The Hadz live around Lake Eyasi and live in small groups of about 30 members. Their total number is estimated at only a thousand, but only about 400 of them live this traditional nomadic life of hunters and gatherers. Interestingly, they are not genetically related to any other people. Unlike huts from other tribes (such as the Maasai and Datoogas), their huts (due to frequent migration) are not rainproof and serve more as a temporary shelter. They also often use caves.
A pleasant surprise is that the Hadz are not trying to make money on tourists (which is really unusual in Tanzania). However, they like to accept gifts (for example, arrowheads, which can be obtained from Datooga blacksmiths or clothes). In return, they donate something apart (often a handmade piece of jewelry or a wooden pipe).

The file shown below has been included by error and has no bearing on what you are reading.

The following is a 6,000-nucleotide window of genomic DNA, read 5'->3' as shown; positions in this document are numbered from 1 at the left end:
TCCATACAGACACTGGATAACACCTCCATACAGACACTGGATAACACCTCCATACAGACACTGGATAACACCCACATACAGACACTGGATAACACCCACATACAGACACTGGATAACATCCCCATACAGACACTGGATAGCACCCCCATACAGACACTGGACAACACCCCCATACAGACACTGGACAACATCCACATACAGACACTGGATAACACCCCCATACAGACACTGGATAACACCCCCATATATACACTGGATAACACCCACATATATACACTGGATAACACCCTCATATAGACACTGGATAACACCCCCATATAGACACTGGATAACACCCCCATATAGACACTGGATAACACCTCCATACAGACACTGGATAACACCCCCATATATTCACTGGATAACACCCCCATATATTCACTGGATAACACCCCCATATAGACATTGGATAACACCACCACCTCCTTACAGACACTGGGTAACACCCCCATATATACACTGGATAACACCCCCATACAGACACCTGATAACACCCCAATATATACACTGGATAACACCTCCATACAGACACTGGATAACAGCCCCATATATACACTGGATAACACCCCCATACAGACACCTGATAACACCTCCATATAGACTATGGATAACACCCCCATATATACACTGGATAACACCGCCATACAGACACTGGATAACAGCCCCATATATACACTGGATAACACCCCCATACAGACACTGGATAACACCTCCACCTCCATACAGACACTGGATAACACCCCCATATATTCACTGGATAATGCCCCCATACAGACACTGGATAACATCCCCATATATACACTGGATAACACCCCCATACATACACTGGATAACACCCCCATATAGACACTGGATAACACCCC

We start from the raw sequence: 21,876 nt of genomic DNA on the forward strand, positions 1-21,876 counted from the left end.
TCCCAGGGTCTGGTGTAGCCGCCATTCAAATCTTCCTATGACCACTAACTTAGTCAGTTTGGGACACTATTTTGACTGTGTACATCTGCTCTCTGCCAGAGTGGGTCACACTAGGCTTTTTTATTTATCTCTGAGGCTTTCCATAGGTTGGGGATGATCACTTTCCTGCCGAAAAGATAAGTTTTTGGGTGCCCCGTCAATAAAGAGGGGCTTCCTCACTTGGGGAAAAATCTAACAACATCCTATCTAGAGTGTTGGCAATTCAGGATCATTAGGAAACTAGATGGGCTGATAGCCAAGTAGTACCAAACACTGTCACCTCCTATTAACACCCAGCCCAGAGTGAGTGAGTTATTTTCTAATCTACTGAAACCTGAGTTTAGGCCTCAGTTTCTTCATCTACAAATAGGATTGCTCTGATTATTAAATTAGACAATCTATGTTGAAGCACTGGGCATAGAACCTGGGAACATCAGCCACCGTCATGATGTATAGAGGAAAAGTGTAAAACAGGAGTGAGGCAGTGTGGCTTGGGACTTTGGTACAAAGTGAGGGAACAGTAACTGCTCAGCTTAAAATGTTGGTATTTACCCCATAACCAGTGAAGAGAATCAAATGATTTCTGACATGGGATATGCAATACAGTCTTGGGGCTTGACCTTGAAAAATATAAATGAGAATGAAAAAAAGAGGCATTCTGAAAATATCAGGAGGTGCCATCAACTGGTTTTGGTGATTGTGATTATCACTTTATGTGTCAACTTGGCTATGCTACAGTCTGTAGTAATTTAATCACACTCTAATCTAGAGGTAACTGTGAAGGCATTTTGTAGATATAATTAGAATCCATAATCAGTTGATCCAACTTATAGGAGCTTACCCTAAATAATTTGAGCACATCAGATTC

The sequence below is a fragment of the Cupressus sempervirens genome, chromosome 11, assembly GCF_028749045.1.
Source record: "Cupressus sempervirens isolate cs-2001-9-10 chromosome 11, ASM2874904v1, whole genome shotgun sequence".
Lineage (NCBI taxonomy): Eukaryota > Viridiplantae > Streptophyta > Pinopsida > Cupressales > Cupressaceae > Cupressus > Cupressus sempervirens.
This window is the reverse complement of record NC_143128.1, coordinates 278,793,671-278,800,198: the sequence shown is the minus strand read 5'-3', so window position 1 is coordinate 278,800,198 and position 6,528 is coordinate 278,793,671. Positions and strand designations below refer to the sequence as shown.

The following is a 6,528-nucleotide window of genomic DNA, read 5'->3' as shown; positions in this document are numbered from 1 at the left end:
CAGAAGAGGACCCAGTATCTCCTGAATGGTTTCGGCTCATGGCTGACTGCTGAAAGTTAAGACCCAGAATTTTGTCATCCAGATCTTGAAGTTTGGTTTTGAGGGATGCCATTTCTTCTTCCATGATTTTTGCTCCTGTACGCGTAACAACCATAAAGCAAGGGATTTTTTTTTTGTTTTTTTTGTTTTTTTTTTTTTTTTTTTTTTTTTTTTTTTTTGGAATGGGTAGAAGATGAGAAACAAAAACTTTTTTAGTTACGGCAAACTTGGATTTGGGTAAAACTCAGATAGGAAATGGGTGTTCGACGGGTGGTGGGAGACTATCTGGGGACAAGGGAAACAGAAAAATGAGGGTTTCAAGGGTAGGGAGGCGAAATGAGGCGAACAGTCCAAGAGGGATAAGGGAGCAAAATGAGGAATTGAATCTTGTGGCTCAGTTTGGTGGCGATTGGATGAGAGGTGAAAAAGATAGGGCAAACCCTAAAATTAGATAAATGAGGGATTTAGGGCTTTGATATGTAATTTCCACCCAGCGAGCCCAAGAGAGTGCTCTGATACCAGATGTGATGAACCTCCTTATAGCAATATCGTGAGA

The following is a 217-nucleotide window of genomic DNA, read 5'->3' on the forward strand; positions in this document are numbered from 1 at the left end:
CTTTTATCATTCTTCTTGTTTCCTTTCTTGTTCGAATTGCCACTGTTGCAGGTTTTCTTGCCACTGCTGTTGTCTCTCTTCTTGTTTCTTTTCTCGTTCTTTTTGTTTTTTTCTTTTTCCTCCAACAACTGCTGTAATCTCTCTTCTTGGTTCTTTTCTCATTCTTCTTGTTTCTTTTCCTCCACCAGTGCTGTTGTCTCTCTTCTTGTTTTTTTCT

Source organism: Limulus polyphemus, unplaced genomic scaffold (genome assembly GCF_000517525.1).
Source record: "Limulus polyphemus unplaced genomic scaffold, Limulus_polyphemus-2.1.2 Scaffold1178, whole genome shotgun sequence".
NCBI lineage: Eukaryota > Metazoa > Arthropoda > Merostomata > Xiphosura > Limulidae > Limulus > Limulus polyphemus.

Women have different roles than men. They take care, for example, of finding wood for fire or digging up roots.
Collection of roots
We also tasted the roots and they are fantastic. I would compare them to a sweet apple and a structure to a carrot.
As a climber, of course, I was also fascinated by the huge baobab, in which the boys were hammered by poles from the branches with which they climbed. I couldn't miss that.
As in other cultures, entertainment also includes dancing and singing.
At the end of the visit, we had the opportunity to try archery at a target made from a baobab branch. At first, the strength was measured by 6 local fighters, but only one of them hit. I definitely didn't want to be ashamed and with the fourth well-aimed shot I showed the local hunters a bit of Czech quality. :-)
I consider the visit of the eternally laughing and experienced hunters of the Hazdabe tribe to be one of the highlights of an entire more than three-week holiday in Tanzania and an absolutely fantastic and unforgettable cultural experience. After saying goodbye, only a relaxing Zanzibar was waiting for us.